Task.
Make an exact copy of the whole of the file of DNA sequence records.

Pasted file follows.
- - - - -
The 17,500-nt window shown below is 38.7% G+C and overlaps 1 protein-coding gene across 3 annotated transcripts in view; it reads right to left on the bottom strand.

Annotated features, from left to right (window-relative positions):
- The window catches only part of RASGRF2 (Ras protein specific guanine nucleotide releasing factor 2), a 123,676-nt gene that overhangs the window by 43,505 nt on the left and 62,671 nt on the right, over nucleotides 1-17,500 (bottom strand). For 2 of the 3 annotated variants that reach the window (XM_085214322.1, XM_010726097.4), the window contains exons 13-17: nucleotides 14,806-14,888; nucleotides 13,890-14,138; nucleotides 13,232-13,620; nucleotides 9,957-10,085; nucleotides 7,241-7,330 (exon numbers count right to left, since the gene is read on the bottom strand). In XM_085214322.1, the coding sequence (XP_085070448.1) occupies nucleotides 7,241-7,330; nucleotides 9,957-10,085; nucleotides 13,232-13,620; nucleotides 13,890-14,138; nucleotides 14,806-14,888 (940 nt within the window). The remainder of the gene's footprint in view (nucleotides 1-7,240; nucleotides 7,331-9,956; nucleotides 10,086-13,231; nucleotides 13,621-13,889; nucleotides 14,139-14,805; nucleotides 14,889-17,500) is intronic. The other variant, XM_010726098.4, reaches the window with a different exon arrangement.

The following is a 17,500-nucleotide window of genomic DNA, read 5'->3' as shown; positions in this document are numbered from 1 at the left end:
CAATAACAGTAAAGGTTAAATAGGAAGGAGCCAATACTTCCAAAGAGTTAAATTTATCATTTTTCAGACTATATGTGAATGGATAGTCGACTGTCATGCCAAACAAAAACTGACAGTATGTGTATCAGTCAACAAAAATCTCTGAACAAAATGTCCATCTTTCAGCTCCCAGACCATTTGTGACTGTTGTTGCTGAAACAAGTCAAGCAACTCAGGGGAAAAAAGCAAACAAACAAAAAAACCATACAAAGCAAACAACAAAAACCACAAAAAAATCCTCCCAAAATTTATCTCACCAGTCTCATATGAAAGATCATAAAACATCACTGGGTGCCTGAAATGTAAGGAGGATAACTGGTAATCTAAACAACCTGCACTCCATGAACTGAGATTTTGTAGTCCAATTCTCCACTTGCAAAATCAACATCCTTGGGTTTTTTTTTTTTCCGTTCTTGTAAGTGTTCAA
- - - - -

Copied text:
The 17,500-nt window shown below is 38.7% G+C and overlaps 1 protein-coding gene across 3 annotated transcripts in view; it reads right to left on the bottom strand.

Annotated features, from left to right (window-relative positions):
- The window catches only part of RASGRF2 (Ras protein specific guanine nucleotide releasing factor 2), a 123,676-nt gene that overhangs the window by 43,505 nt on the left and 62,671 nt on the right, over nucleotides 1-17,500 (bottom strand). For 2 of the 3 annotated variants that reach the window (XM_085214322.1, XM_010726097.4), the window contains exons 13-17: nucleotides 14,806-14,888; nucleotides 13,890-14,138; nucleotides 13,232-13,620; nucleotides 9,957-10,085; nucleotides 7,241-7,330 (exon numbers count right to left, since the gene is read on the bottom strand). In XM_085214322.1, the coding sequence (XP_085070448.1) occupies nucleotides 7,241-7,330; nucleotides 9,957-10,085; nucleotides 13,232-13,620; nucleotides 13,890-14,138; nucleotides 14,806-14,888 (940 nt within the window). The remainder of the gene's footprint in view (nucleotides 1-7,240; nucleotides 7,331-9,956; nucleotides 10,086-13,231; nucleotides 13,621-13,889; nucleotides 14,139-14,805; nucleotides 14,889-17,500) is intronic. The other variant, XM_010726098.4, reaches the window with a different exon arrangement.

The following is a 17,500-nucleotide window of genomic DNA, read 5'->3' as shown; positions in this document are numbered from 1 at the left end:
CAATAACAGTAAAGGTTAAATAGGAAGGAGCCAATACTTCCAAAGAGTTAAATTTATCATTTTTCAGACTATATGTGAATGGATAGTCGACTGTCATGCCAAACAAAAACTGACAGTATGTGTATCAGTCAACAAAAATCTCTGAACAAAATGTCCATCTTTCAGCTCCCAGACCATTTGTGACTGTTGTTGCTGAAACAAGTCAAGCAACTCAGGGGAAAAAAGCAAACAAACAAAAAAACCATACAAAGCAAACAACAAAAACCACAAAAAAATCCTCCCAAAATTTATCTCACCAGTCTCATATGAAAGATCATAAAACATCACTGGGTGCCTGAAATGTAAGGAGGATAACTGGTAATCTAAACAACCTGCACTCCATGAACTGAGATTTTGTAGTCCAATTCTCCACTTGCAAAATCAACATCCTTGGGTTTTTTTTTTTTCCGTTCTTGTAAGTGTTCAA